Stage 7, Maitland Downs – Maytown, 120 km, 1400m
After four years and 36 stages at the Crocodile Trophy, Mike Mulkens (BEL) achieved his goal and won his first stage today. In temperatures reaching more than 45 degrees at Maytown, Cory Wallace (CAN) came in close second and Josef Benetseder (AUT) claimed third.
With two stages to go, the overall classifications of both men and women’s elite are still unchallenged with the leads held by the Czech Ivan Rybarik and the Australian Kate Major, respectively.
Happy, emotional, excited, content – these and many more emotions were written across Mike Mulkens’ face when he jumped off his bike at Maytown with his arms shooting into the air in victory. Racing at the Crocodile Trophy for the fourth time, it had been the Belgian amateur cyclist’s goal and dream to win a stage.
“Today, everything was perfect for me. Good legs, an early attack that worked, awesome riding mates that raced really well and for the first time in a Crocodile Trophy stage I kept telling myself to stay calm and patient and it worked. I can’t believe it – I’m so happy!” said a beaming Mulkens at the finish.
His 2012 race had started with bad luck with Mike suffering flat tires, a broken seat and fatigue on the technical and hot mountain bike stages. However, despite the extreme temperatures today he prevailed.
The morning had started pleasantly cool at less than 15 degrees overnight and Mike Mulkens had attacked right away. Fellow Belgians Michiel Van Aelbroeck and Christof Marien as well as Cory Wallace decided to go as well and with three more Austrians – Benetseder, Hrinkow and Konrad – they formed the breakaway group.
In the meantime the peloton kept riding at a steady pace and most leaders’ jerseys were in it. It had taken them a long time to increase the gap to two minutes said Mike Mulkens after a refreshing swim in the nearby billabong.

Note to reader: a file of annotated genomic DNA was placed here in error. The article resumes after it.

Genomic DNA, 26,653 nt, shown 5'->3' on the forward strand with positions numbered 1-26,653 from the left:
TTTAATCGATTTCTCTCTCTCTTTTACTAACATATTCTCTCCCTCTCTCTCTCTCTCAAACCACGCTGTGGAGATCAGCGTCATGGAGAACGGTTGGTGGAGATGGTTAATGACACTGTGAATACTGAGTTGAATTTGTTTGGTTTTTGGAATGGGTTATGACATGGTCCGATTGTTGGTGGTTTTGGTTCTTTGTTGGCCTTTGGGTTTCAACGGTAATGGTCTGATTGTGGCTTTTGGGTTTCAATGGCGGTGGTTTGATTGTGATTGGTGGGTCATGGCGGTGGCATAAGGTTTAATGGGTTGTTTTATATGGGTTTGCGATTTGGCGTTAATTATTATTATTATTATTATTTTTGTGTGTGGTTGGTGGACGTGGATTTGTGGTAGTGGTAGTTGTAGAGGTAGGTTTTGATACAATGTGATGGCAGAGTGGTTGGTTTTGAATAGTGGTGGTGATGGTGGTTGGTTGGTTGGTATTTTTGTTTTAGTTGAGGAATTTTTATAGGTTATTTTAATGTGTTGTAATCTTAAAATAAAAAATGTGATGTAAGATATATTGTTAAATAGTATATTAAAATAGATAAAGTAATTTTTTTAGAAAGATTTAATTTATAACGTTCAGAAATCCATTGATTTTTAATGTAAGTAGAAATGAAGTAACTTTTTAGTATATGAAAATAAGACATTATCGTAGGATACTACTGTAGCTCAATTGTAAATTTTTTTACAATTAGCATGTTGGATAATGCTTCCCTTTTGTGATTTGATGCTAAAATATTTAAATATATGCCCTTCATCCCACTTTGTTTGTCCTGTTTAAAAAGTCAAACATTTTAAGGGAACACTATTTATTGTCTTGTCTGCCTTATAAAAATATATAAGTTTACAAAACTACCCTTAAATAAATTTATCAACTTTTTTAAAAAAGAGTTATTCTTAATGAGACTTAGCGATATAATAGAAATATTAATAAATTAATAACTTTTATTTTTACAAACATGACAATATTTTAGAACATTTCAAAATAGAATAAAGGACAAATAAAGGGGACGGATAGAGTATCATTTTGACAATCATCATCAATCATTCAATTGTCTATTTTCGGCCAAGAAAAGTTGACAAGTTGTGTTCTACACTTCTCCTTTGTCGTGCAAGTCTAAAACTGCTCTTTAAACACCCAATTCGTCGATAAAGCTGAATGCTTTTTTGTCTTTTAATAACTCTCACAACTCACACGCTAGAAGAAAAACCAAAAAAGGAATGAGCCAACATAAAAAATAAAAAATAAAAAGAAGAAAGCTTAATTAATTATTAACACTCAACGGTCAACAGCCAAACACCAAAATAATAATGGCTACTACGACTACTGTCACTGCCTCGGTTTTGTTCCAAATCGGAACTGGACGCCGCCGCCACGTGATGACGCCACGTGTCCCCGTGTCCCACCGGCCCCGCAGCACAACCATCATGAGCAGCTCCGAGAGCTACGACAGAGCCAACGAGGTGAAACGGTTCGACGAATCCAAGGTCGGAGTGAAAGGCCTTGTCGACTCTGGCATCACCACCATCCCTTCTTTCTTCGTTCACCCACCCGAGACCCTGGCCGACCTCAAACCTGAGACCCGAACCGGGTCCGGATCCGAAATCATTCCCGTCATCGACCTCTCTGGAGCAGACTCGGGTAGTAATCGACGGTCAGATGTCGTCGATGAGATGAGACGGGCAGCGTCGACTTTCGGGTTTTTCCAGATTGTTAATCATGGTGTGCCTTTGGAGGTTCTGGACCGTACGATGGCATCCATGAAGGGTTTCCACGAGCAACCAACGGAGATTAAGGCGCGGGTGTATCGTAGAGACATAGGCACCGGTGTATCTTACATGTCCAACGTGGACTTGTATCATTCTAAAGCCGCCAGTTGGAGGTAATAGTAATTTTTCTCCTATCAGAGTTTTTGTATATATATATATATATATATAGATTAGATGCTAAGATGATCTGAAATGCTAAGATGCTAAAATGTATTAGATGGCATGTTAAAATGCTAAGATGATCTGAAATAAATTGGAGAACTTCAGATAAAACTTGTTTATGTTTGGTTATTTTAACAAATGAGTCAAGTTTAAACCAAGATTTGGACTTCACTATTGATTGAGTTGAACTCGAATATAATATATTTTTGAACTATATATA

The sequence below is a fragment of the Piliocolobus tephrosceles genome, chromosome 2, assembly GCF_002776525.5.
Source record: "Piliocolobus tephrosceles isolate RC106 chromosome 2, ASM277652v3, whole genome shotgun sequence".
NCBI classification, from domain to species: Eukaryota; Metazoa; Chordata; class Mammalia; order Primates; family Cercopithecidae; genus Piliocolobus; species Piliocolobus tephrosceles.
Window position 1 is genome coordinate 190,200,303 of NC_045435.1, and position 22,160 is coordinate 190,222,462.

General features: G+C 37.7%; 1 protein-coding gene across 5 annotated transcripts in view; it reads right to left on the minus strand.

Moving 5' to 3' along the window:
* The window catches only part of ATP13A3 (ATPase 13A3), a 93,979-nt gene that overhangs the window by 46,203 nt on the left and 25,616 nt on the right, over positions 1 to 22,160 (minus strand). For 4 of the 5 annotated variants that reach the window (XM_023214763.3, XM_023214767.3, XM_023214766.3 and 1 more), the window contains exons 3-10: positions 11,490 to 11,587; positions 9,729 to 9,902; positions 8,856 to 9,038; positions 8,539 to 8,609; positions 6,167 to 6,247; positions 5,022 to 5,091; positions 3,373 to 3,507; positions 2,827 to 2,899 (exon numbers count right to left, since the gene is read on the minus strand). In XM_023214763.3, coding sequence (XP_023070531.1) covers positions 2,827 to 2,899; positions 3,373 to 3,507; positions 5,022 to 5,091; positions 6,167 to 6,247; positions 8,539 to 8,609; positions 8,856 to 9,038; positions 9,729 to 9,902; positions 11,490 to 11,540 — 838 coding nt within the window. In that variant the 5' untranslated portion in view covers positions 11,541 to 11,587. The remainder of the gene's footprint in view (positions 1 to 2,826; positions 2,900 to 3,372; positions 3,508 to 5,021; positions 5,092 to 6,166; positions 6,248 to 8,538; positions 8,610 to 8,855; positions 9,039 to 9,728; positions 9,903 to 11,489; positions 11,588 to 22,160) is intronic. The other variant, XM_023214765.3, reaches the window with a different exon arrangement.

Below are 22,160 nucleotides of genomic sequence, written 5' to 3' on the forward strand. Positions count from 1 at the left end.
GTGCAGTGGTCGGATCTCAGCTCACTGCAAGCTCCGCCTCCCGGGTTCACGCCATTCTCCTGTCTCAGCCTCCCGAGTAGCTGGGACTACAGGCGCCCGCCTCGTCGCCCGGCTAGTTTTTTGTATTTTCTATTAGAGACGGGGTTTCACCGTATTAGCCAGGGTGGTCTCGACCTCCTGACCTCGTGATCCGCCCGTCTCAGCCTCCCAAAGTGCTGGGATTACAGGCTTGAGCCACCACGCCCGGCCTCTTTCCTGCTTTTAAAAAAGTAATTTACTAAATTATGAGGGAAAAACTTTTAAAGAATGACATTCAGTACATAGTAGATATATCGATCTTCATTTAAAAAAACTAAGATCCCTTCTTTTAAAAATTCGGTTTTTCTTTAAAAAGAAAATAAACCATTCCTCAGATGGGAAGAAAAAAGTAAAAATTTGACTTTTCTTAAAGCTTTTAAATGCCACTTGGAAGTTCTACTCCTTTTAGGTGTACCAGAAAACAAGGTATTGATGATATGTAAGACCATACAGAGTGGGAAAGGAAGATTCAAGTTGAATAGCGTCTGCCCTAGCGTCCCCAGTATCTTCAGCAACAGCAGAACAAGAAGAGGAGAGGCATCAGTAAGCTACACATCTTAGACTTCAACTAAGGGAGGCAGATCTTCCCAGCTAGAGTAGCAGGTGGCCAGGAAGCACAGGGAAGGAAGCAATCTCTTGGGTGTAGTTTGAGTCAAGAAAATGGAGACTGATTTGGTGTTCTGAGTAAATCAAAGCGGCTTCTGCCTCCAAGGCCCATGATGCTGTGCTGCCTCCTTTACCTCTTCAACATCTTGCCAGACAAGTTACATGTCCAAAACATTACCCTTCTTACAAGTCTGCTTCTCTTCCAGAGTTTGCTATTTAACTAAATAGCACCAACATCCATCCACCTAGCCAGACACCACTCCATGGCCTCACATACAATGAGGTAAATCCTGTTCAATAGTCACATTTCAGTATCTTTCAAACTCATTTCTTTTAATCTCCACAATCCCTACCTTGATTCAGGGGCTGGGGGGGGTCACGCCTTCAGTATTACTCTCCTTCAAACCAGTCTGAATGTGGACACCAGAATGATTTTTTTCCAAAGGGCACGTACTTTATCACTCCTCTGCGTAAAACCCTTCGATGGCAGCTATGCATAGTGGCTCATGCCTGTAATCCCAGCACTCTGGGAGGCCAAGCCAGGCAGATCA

Marien fell back to the peloton on the steep climbs of the wide gravel roads and the lead group kept increasing their pace.
Sprint finish into the Maytown Croc camp
From the second feeding station, Mulkens said, he knew he had to give it all. “On the last 30 km I really pushed hard and attacked. Cory [Wallace] stayed on my wheel and at a sandy and technical section just 5 km before the finish, we were able to leave the Austrians and Van Aelbroeck behind and then I just smashed it.”
After more than three hours of racing, he said he was looking forward to “beer, chips and a party”.
“I am really happy for Mike, he deserves this win,” said second place getter Cory Wallace. “Had it been an uphill finish, maybe I would have had an advantage. But it was slightly downhill and Mike had the better line on the finish straight and was the stronger sprinter.”
The Austrian Josef Benetseder finished in third in 3:11.24, followed by Michiel Van Aelbroeck (BEL) and Patrick Konrad (AUT).
Preserving energy for second-last stage into Laura
The plan among riders in the peloton had been to take it easy ahead of tomorrow’s rough stage into Laura and to preserve as much energy as possible, said race leader Wolfgang Krenn.
Finishing in 8th place his GC position won’t be challenged and he was satisfied with his result and excited about Mulken’s win. “We had a chat in the bunch and a good ride together. The Crocodile Trophy is a race where you really get to know your fellow riders. That’s why I’m really happy for Mike today – we rode a lot together during last year’s race and he had asked me earlier this week how a stage win felt. We all knew how much he wanted a stage win. Now he can experience it himself and he deserves it,” Krenn said.